Web charity helps save Congo's gorillas
GOMA, DEMOCRATIC REPUBLIC OF CONGO
On a blackboard in a classroom in Stratton Elementary School in Colorado Springs, Colo., a montage of photographs and fact sheets has been pinned up under the heading "Silverback Gorillas."Skip to next paragraph
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Together, the 43 children in the second-grade class give $244 a month to support a rarely paid and poorly equipped wildlife ranger half a world away in the Democratic Republic of Congo.
Joseph Aloma Major is a foot soldier in the war to save the world's critically endangered mountain gorillas, an employee of the Institut Congolais pour la Conservation de la Nature (ICCN), Congo's wildlife service.
Before the money started flowing from Colorado, directly donated online via a new charity website, WildlifeDirect.org, Mr. Aloma could barely do his job.
He had not been paid for several months. His patrol post had no fuel and no vehicle to put it in. And, until last month, he faced the danger of attacks from rebels commanded by dissident Army General Laurent Nkunda, whose troops controlled much of the land surrounding the park.
But now that Congo's government has signed a cease-fire with Mr. Nkunda's forces, the area is safe enough to patrol. And thanks to generous donations from people like Stratton second-grader Kori Hernandez, who donated her entire piggy bank (about $30), rangers like Aloma are now getting the money to make protection of the endangered gorillas possible again.
The 3,000-square-mile Virunga National Park, a World Heritage Site in eastern Congo where Aloma works, is home to 100 of the world's last remaining 700 mountain gorillas.
For 13 years or more, it has been a hideout for a jumble of armed militia who have wreaked havoc across the region.
Since 1996, an estimated 120 rangers have been killed in the line of duty.
As recently as January, five patrol stations were attacked and rangers forced to flee. Two silverback gorillas were slaughtered; the remains of one, including its decapitated head, were thrown in a pit.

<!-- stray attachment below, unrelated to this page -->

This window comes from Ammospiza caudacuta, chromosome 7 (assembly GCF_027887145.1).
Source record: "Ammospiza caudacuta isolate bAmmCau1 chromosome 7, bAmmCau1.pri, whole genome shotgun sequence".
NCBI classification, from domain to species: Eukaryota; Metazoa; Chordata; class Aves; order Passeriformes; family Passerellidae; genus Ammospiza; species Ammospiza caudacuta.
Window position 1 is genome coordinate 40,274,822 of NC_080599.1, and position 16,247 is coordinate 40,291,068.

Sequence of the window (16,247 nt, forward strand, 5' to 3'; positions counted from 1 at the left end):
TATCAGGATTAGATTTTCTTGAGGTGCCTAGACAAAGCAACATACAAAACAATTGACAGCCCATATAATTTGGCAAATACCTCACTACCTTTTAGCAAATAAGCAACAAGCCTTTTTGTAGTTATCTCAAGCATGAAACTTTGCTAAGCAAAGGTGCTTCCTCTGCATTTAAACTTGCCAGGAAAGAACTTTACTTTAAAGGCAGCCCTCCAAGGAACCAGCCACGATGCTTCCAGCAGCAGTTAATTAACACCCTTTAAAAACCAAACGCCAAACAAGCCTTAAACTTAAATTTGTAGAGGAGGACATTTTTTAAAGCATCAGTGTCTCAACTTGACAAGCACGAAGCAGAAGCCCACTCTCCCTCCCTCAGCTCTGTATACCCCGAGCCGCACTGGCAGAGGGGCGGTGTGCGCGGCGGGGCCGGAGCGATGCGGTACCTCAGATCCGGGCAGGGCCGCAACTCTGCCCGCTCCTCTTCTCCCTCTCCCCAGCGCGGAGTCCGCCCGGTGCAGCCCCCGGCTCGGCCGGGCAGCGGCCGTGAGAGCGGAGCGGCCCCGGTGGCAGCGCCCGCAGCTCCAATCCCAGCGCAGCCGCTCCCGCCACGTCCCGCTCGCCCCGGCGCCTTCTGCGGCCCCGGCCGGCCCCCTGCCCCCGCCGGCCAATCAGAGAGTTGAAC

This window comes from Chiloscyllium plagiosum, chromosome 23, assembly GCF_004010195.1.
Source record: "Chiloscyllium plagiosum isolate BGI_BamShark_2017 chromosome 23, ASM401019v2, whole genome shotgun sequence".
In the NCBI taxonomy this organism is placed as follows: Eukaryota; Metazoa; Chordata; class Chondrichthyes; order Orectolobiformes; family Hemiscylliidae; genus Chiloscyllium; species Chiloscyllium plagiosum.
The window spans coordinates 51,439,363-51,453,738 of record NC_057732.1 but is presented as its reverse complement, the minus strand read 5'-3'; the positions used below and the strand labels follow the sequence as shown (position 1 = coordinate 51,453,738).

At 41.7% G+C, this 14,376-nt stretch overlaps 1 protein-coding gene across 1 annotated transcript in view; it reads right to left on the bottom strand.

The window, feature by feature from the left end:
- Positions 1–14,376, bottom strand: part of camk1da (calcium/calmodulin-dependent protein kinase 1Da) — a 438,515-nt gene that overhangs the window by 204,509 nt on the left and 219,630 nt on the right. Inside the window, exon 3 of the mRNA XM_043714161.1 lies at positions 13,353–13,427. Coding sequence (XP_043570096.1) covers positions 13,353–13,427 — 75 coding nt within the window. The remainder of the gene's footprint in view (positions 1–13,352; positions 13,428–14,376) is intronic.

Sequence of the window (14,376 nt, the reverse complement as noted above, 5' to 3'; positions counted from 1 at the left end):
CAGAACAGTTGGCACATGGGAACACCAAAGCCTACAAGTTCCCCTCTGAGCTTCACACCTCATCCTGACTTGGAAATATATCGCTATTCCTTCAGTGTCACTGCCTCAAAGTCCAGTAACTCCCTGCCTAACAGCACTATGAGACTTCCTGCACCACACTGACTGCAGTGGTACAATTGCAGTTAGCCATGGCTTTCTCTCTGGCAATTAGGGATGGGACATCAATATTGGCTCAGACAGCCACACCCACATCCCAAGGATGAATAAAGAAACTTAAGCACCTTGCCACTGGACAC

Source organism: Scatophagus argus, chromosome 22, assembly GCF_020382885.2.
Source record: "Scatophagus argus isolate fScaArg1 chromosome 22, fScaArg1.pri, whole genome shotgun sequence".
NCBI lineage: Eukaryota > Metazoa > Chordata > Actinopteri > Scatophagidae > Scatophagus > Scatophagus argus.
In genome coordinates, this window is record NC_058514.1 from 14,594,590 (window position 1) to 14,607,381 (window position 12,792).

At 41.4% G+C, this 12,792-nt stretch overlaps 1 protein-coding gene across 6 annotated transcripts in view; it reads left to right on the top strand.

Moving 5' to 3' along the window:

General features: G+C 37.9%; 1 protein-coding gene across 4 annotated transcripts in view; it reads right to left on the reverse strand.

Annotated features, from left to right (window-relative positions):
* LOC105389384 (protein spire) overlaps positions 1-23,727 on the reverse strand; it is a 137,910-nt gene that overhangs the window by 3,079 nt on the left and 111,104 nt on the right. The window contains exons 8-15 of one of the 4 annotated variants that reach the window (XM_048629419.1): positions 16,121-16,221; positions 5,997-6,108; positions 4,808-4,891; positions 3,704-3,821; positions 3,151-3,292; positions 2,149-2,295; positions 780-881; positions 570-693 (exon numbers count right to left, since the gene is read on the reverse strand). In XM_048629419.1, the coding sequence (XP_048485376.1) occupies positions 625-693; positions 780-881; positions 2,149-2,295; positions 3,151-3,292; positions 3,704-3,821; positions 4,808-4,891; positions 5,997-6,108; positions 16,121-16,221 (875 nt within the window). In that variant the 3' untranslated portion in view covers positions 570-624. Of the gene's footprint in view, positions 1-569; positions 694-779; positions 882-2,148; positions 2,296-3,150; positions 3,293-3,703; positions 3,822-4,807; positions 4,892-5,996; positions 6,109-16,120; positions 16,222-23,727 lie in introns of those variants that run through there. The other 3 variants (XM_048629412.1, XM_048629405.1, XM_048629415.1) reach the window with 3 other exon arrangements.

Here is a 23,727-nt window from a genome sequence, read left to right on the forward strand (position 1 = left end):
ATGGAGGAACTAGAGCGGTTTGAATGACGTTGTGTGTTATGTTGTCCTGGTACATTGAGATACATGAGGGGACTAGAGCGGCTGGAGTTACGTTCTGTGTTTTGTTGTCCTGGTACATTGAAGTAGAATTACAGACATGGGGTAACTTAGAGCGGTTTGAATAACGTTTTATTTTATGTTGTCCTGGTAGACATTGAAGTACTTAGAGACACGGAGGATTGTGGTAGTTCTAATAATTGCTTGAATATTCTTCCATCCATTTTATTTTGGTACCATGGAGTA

"Virunga is the oldest such park in Africa and is home to the greatest number of mammal, bird, and reptile species on the continent," says Emmanuel de Merode, Wildlife Direct's Kenya-based director. "This, together with the mountain gorilla population, is a key to the economic relaunch of Congo, but after eight years of civil war the ICCN needs some help."
Thousands of tourists a year pay more than $400 a day or more to see mountain gorillas in neighboring Rwanda and Uganda, and locals would like to have them come to war-torn Congo, too.
The idea is simple. Wildlife Direct acts as a conduit for information, supporting conservation workers in hazardous and remote locations.
The organization, which is registered in Washington, has sent Web wizards out to Africa, where they have established a series of online blogs, written by conservationists, rangers, and bush veterinarians, detailing their daily struggle to safeguard endangered animals.
Back in the West, Web-surfing animal-lovers who read the postings can click a "donate now" link. Up pops a page with a breakdown of options.
A day's patrol rations for five rangers costs $15. A pair of boots is $35; a full uniform, $45; a dome tent, $60.
Or, like the pupils in the Colorado school, donors can become Gorilla Conservation Associates and cover a ranger's $244-a-month salary package.
When the transaction is confirmed, Wildlife Direct contacts a partner organization they are working with on the ground. On the Mara Conservancy in southern Kenya, this is The Colobus Trust. In Cameroon, it is The Last Great Ape Project.